History of Lorraine

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Celts, Romans, Huns, Alemanni and Franks

Mediomatrici and Leuci tribes populated Lorraine before Romans occupied the region in the first Century B.C. For several centuries Lorraine was part of the Belgian province of the Roman Empire. In the 5th Century A.D. Huns ransacked Metz, Germanic tribes of Alemanni invaded the region and took possession of large areas. From this time a boundary was established in Lorraine between a northern area with a germanic language and a southern area that will become a French-speaking region. This boundary still exists nowadays but tends to disappear. About 500, the Merovingian king Clovis subdued the region. When he died in 511, Theodoric (or Thierry), one of his four sons, became the King of Austrasia. His kingdom spread from the left bank of the river Rhine to the North Sea and encompassed Lorraine. Metz became its main city.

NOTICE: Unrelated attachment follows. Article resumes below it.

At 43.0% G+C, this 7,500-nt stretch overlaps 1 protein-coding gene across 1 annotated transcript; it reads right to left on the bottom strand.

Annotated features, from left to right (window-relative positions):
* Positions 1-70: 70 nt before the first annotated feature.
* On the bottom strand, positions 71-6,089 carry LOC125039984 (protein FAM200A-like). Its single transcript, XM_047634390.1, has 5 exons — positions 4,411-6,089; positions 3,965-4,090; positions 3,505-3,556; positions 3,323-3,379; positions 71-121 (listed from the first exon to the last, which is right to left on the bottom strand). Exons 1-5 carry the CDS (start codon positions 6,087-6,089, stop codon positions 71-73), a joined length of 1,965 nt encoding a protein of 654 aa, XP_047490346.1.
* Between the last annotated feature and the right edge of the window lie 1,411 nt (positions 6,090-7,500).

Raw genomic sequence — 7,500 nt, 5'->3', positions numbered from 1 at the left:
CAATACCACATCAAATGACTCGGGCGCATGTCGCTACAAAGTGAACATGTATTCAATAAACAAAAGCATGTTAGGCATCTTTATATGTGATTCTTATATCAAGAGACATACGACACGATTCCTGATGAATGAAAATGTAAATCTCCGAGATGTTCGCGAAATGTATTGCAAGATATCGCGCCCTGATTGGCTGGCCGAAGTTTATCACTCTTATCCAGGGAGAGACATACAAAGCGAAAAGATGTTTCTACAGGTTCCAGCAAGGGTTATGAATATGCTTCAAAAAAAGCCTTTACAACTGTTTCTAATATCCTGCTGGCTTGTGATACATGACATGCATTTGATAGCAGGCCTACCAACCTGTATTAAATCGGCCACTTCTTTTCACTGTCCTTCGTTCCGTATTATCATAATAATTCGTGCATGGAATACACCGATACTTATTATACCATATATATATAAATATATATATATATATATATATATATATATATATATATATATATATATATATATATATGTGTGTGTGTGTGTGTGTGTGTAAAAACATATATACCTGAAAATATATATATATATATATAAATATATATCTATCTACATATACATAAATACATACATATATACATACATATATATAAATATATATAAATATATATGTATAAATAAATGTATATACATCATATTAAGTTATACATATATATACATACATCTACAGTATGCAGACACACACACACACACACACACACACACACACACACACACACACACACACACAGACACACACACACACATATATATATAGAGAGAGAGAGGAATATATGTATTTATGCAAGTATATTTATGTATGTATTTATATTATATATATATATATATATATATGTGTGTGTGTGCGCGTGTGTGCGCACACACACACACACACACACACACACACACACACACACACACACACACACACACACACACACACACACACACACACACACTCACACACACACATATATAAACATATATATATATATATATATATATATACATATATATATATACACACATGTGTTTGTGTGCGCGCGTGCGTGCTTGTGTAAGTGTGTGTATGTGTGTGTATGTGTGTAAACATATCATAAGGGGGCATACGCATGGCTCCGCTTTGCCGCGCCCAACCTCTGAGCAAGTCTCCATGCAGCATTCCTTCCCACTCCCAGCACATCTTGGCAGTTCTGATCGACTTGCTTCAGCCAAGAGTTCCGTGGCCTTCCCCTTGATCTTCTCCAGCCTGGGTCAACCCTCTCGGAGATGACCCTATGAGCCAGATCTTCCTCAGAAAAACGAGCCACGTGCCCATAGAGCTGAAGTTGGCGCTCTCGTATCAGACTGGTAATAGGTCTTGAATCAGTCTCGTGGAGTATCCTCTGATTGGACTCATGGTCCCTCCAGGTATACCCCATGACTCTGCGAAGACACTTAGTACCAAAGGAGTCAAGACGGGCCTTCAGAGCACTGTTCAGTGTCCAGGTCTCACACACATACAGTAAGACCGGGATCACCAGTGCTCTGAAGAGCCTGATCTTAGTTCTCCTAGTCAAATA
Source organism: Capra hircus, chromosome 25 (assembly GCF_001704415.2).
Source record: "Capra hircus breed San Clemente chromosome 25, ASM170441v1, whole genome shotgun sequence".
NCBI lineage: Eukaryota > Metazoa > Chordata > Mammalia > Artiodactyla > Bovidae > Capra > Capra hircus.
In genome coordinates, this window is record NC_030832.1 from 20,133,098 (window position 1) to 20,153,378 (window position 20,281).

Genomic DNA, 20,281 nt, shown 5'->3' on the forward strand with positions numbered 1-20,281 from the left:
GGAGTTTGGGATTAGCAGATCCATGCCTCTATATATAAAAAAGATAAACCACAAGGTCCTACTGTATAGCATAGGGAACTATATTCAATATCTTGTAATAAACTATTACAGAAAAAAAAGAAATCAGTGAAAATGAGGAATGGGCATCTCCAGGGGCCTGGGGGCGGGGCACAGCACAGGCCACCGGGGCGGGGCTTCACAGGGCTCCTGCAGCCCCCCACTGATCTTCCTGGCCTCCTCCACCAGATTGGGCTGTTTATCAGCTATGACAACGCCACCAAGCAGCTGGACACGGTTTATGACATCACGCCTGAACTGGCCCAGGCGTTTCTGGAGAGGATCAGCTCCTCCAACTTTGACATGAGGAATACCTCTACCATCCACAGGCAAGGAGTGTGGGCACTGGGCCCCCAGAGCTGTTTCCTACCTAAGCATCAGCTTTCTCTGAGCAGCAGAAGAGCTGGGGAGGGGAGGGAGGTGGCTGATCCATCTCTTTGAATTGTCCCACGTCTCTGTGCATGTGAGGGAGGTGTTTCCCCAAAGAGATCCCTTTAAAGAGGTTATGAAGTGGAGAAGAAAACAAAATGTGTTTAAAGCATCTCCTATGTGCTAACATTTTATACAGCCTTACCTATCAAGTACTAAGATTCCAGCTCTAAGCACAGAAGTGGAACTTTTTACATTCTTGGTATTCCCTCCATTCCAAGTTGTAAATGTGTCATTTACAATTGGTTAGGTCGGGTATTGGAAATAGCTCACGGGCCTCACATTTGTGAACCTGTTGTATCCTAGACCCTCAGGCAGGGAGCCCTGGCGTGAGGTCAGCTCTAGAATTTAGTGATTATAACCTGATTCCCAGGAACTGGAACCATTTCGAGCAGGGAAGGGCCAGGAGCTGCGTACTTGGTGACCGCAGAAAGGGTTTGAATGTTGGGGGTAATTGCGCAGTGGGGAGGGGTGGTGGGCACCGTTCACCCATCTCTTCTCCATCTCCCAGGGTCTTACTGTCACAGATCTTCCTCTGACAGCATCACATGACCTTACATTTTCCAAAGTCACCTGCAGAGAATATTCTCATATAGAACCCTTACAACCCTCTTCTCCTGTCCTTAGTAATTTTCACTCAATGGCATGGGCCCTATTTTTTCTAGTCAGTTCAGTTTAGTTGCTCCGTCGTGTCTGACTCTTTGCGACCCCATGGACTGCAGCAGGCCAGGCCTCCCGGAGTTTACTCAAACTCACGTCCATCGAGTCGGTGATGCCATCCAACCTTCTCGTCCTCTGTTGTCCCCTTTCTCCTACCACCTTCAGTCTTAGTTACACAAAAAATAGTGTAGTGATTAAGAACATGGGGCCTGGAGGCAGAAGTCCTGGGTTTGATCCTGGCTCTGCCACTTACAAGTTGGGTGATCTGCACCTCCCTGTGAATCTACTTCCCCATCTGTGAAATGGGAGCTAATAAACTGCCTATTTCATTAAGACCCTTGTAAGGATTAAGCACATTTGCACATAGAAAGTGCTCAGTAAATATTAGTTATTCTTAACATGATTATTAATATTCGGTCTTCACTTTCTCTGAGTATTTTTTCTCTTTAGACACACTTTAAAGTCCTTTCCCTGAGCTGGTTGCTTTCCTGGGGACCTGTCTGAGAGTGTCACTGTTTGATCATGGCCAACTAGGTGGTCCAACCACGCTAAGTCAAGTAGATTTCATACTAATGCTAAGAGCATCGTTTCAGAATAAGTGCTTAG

From Austrasia to Lotharingia

At the time of Charlemagne (742-814), Lorraine belonged to what was much like a rebuilt Roman Empire. In 843, the Treaty of Verdun established the share of Charlemagne's Empire between his three grandsons. Charles the Bald was given the western part (France), Louis was given the eastern part (Germany) and Lothar got the Midlands which spread from the North Sea to Rome. When Lothar died in 855, a new share of his possessions occurred and his son Lothar II was given a land whose boundaries were much like those of the former Kingdom of Austrasia and which was then called Lotharingia in his honour (Lotharii regnum > Lothringen). In 870, there was a new share of Lotharingia between Charles the Bald who got the western part and Louis the German who got the eastern part. Later Charles the Fat, the youngest son of Louis the German, restored the territorial unity of Charlemagne's empire.

From Lotharingia to the Duchy of Lorraine